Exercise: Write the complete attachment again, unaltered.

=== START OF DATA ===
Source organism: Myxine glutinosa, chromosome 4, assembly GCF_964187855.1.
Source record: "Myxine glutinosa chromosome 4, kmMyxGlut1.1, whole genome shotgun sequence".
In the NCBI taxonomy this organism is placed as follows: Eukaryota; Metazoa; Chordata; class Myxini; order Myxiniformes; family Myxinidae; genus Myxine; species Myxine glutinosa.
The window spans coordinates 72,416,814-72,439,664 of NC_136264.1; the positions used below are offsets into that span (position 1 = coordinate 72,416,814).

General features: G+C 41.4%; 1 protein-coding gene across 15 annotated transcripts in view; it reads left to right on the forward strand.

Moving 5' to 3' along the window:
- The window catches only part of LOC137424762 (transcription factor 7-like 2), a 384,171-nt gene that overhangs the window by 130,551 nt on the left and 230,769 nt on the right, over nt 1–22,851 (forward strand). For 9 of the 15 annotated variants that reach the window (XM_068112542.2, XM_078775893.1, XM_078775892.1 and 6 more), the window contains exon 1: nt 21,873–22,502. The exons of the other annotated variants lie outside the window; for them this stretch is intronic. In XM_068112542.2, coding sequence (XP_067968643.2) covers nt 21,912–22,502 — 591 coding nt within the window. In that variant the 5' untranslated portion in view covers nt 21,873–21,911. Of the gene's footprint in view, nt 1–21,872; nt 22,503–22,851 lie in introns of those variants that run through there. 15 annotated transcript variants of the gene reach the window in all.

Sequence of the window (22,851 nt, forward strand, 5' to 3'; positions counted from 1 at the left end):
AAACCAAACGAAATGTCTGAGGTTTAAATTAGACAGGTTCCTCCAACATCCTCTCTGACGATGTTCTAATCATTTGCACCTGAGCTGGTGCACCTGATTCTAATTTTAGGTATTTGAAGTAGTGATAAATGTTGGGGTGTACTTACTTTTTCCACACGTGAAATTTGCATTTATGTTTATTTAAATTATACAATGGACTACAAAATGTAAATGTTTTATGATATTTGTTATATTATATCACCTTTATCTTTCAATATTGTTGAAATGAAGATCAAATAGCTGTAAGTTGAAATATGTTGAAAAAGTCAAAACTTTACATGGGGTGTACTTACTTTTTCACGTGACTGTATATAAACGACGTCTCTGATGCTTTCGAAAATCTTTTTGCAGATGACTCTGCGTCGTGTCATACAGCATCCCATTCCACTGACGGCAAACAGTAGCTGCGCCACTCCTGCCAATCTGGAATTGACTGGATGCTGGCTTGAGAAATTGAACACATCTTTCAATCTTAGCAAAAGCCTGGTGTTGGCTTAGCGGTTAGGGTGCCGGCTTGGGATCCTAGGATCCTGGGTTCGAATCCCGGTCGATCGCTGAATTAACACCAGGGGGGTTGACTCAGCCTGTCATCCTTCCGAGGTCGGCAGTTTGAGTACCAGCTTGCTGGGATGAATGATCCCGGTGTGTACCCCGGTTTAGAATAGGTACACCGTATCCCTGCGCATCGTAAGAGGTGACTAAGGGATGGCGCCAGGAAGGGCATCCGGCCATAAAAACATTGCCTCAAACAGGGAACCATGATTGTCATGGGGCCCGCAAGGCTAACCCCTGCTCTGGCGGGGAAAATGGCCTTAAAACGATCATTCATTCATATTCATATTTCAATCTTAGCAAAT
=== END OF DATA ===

Source organism: Myxine glutinosa, chromosome 4, assembly GCF_964187855.1.
Source record: "Myxine glutinosa chromosome 4, kmMyxGlut1.1, whole genome shotgun sequence".
In the NCBI taxonomy this organism is placed as follows: Eukaryota; Metazoa; Chordata; class Myxini; order Myxiniformes; family Myxinidae; genus Myxine; species Myxine glutinosa.
The window spans coordinates 72,416,814-72,439,664 of NC_136264.1; the positions used below are offsets into that span (position 1 = coordinate 72,416,814).

General features: G+C 41.4%; 1 protein-coding gene across 15 annotated transcripts in view; it reads left to right on the forward strand.

Moving 5' to 3' along the window:
- The window catches only part of LOC137424762 (transcription factor 7-like 2), a 384,171-nt gene that overhangs the window by 130,551 nt on the left and 230,769 nt on the right, over nt 1–22,851 (forward strand). For 9 of the 15 annotated variants that reach the window (XM_068112542.2, XM_078775893.1, XM_078775892.1 and 6 more), the window contains exon 1: nt 21,873–22,502. The exons of the other annotated variants lie outside the window; for them this stretch is intronic. In XM_068112542.2, coding sequence (XP_067968643.2) covers nt 21,912–22,502 — 591 coding nt within the window. In that variant the 5' untranslated portion in view covers nt 21,873–21,911. Of the gene's footprint in view, nt 1–21,872; nt 22,503–22,851 lie in introns of those variants that run through there. 15 annotated transcript variants of the gene reach the window in all.

Sequence of the window (22,851 nt, forward strand, 5' to 3'; positions counted from 1 at the left end):
AAACCAAACGAAATGTCTGAGGTTTAAATTAGACAGGTTCCTCCAACATCCTCTCTGACGATGTTCTAATCATTTGCACCTGAGCTGGTGCACCTGATTCTAATTTTAGGTATTTGAAGTAGTGATAAATGTTGGGGTGTACTTACTTTTTCCACACGTGAAATTTGCATTTATGTTTATTTAAATTATACAATGGACTACAAAATGTAAATGTTTTATGATATTTGTTATATTATATCACCTTTATCTTTCAATATTGTTGAAATGAAGATCAAATAGCTGTAAGTTGAAATATGTTGAAAAAGTCAAAACTTTACATGGGGTGTACTTACTTTTTCACGTGACTGTATATAAACGACGTCTCTGATGCTTTCGAAAATCTTTTTGCAGATGACTCTGCGTCGTGTCATACAGCATCCCATTCCACTGACGGCAAACAGTAGCTGCGCCACTCCTGCCAATCTGGAATTGACTGGATGCTGGCTTGAGAAATTGAACACATCTTTCAATCTTAGCAAAAGCCTGGTGTTGGCTTAGCGGTTAGGGTGCCGGCTTGGGATCCTAGGATCCTGGGTTCGAATCCCGGTCGATCGCTGAATTAACACCAGGGGGGTTGACTCAGCCTGTCATCCTTCCGAGGTCGGCAGTTTGAGTACCAGCTTGCTGGGATGAATGATCCCGGTGTGTACCCCGGTTTAGAATAGGTACACCGTATCCCTGCGCATCGTAAGAGGTGACTAAGGGATGGCGCCAGGAAGGGCATCCGGCCATAAAAACATTGCCTCAAACAGGGAACCATGATTGTCATGGGGCCCGCAAGGCTAACCCCTGCTCTGGCGGGGAAAATGGCCTTAAAACGATCATTCATTCATATTCATATTTCAATCTTAGCAAAT